The Minister is given powers by regulation to prepare and publish codes of practice in relation to access to passenger vehicles by persons with reduced mobility or in relation to reduced mobility regulations or the implementation of the department; sectorial plans under the Disability Act.

The codes must be made available for public inspection.  It is the duty of the passenger vessels’ owner, master, crew and other persons with responsibility for services to be aware and follow codes of practice.  They are to be admissible in criminal proceedings.

There is a provision for administrative fixed payment systems.  Where an authorised person has reasonable grounds for believing an offence is being committed in relation to the reduced mobility regulations, he may serve a fixed payment notice.  Payment within 21 days may avoid the prosecution.  The fixed payment amount is €500 or such other amount as may be prescribed.

There is provision for powers and arrangements for raising and bringing ashore sunken vessels for the purpose for examining and making arrangements for its inspection, storage and if necessary disposal.  The powers may be exercised by an investigator under the Merchant Shipping (Investigation of Marine Casualties) Act Tribunal appointed by the Minister under that Act and the Minister in certain circumstances.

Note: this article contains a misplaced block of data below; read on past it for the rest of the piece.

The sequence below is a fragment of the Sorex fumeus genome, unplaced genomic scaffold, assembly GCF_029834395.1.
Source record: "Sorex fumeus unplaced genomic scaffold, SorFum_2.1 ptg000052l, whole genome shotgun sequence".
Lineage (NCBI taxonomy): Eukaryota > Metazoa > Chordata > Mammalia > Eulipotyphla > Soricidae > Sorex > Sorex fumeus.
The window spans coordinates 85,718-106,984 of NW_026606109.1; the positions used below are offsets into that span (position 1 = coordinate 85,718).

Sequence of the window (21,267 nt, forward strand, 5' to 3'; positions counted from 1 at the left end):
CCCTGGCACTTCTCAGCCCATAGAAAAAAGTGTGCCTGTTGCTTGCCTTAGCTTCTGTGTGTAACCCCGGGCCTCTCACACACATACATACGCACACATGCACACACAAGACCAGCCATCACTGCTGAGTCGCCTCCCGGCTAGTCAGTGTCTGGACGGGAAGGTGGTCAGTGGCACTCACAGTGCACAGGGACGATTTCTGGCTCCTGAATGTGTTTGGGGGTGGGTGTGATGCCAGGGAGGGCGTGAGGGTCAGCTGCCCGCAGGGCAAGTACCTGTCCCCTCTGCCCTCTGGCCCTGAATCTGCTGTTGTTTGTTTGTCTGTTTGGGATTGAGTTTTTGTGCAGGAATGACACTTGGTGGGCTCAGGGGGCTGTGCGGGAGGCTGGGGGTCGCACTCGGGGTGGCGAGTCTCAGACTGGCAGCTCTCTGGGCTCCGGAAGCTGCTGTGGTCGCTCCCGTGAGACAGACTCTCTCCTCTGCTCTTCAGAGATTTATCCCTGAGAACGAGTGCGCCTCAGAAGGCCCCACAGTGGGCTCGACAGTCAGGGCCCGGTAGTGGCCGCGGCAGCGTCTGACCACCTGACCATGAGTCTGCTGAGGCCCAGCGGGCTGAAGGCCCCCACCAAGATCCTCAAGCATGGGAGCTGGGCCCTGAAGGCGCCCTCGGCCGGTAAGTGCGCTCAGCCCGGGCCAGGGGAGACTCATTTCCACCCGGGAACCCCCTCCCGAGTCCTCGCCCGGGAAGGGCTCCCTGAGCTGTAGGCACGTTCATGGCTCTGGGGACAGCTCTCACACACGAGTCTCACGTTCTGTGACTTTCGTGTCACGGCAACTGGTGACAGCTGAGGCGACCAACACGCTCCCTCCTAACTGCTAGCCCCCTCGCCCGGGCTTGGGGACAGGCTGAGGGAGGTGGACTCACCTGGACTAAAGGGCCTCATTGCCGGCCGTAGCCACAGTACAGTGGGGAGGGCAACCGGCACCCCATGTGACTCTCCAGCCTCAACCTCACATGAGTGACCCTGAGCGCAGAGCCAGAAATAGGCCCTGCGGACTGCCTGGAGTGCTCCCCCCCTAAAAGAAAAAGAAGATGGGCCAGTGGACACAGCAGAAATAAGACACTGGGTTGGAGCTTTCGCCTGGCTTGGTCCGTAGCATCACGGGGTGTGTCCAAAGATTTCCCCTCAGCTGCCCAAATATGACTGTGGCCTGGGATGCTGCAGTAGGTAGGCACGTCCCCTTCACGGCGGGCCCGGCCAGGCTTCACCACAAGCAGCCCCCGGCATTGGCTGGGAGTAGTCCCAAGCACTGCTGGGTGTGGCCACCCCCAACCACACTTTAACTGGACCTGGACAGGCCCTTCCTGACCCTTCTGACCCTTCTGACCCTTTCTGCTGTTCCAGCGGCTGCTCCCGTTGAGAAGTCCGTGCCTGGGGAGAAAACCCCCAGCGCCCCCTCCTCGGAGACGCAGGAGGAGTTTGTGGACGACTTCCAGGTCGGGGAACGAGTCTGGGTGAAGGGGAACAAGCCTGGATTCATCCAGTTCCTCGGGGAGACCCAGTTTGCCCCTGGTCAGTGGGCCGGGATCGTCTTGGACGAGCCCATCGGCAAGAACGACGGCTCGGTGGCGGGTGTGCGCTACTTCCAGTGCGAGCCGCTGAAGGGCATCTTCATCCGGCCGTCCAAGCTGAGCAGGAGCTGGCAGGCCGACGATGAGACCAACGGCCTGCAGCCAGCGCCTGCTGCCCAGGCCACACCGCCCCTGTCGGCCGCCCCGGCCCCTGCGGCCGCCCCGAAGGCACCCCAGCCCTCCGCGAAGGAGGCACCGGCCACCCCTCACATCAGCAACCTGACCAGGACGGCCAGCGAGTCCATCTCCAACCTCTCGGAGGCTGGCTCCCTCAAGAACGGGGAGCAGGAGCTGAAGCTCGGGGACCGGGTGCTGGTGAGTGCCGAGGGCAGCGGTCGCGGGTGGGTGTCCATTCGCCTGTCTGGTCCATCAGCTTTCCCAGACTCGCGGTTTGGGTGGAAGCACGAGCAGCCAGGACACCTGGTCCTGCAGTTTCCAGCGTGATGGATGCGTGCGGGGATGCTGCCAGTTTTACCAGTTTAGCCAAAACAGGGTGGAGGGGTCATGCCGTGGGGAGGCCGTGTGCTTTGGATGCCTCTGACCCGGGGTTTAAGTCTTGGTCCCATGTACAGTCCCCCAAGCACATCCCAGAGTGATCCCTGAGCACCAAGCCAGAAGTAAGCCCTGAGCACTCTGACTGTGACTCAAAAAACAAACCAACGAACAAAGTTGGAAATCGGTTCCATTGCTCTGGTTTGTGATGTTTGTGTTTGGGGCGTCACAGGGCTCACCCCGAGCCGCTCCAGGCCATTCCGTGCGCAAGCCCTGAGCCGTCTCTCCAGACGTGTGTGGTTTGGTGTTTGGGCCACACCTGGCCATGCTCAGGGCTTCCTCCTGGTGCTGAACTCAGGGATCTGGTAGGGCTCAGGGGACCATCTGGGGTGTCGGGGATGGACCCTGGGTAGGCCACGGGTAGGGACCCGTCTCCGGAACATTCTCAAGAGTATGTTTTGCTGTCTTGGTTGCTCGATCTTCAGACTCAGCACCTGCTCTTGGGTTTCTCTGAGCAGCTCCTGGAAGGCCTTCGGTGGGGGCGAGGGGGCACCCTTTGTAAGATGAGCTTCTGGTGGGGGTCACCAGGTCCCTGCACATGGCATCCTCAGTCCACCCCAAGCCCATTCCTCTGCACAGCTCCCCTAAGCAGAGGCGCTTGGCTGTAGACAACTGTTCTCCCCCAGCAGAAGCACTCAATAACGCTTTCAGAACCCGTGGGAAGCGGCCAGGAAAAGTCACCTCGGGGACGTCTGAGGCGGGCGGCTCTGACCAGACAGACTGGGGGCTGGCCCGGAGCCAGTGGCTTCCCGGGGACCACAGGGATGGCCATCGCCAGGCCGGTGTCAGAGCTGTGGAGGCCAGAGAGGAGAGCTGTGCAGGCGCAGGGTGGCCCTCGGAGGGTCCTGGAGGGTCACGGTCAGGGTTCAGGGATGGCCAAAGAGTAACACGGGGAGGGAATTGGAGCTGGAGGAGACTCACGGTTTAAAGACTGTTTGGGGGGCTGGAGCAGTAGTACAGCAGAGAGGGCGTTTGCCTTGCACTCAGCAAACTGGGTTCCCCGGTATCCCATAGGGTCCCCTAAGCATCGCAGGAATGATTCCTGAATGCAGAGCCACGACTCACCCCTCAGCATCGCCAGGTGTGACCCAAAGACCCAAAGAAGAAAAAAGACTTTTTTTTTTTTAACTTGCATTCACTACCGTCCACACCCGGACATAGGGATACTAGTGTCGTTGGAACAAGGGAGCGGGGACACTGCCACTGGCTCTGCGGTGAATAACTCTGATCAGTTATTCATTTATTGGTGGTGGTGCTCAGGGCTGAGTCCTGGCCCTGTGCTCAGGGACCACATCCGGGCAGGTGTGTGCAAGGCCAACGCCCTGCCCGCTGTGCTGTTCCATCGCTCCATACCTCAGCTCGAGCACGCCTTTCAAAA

The owner of the raised vessel must be notified when the vessel is no longer required and may reclaim it within 28 days.  Where he does not wish to reclaim and collect it, the party who raised the vessel may dispose of it by sale or otherwise.

The costs of the raising is to be borne by the person who raised it.  The proceeds of sale cannot be set against the cost incurred and the net proceeds must be paid to the owner of the vessel.

The party who has raised the vessel must notify the relevant receiver of wreck.